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Results tagged with Search options user 274

A robot which is capable of moving from one place to another, usually of its own volition.

1
vote
Really simple; Bipedal robots are designed to operate in environments made for ..... bipedal people. A swimming bipedal robot is probably not a good idea. Since climbing stairs, stepping over cur …
answered Jan 3 '15 by Spiked3
1
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Try a Pololu 3Pi. They were going for 50usd during black friday. Normally $99. You can use arduino IDE to program it using Wiring, a C/C++ like language. You would probably have to add IR sensors yo …
answered Dec 13 '14 by Spiked3
4
votes
short answer; no you really need to do things quite a bit differently. long incomplete answer; Let me give you some psuedo code appropriate for robotC, that puts you on a better path. First, do not u …
answered Nov 10 '12 by Spiked3
3
votes
If you are running gears as wheels on gear tracks, I do not understand how weight could change the number of steps. How can they slip? If there is no slippage, then the amount of steps should always b …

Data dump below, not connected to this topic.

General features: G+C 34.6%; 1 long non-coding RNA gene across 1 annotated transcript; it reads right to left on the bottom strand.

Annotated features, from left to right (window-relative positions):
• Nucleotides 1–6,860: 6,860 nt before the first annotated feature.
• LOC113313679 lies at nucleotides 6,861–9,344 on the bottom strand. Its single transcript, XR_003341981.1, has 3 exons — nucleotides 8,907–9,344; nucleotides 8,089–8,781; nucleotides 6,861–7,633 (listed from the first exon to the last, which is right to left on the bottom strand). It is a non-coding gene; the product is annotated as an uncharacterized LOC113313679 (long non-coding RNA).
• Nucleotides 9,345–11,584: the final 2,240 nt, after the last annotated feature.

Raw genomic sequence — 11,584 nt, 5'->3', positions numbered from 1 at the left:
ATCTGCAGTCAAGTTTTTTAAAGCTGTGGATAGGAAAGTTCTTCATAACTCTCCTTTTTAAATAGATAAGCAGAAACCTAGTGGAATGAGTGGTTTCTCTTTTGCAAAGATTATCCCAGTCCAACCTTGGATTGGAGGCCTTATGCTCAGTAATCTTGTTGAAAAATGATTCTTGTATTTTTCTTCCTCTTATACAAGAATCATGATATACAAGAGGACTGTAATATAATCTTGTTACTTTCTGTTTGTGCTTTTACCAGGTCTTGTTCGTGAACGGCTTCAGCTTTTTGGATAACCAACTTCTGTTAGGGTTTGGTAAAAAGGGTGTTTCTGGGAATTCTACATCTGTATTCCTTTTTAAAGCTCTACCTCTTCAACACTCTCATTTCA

answered Jan 18 '13 by Spiked3
3
votes
You are correct in that there is no Kinematic difference. Kinematics do not consider why things happen - ie dynamic stability. There are obvious physical differences, but when the math is worked ou …
answered Jan 9 '13 by Spiked3
1
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"Is there a way to account for possible error in the speeds of the motors so that the robot can end up in a very precise location?" The other answers describe the approximate solution (encoders). It …
answered Jan 13 '15 by Spiked3
2
votes
Servos are by definition, in the position you told them to go (or in a fault condition). This is the difference between a servo and a stepper. You tell a stepper to move 1 step at a time and do not kn …
answered Dec 13 '14 by Spiked3
7
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Neato uses an organized approach. Using SLAM and bumpers, it maps the 'current' room, perimeter first, then applies some algorithm for cleaning as efficiently as possible. I've never owned a Roomba, …
answered Dec 5 '12 by Spiked3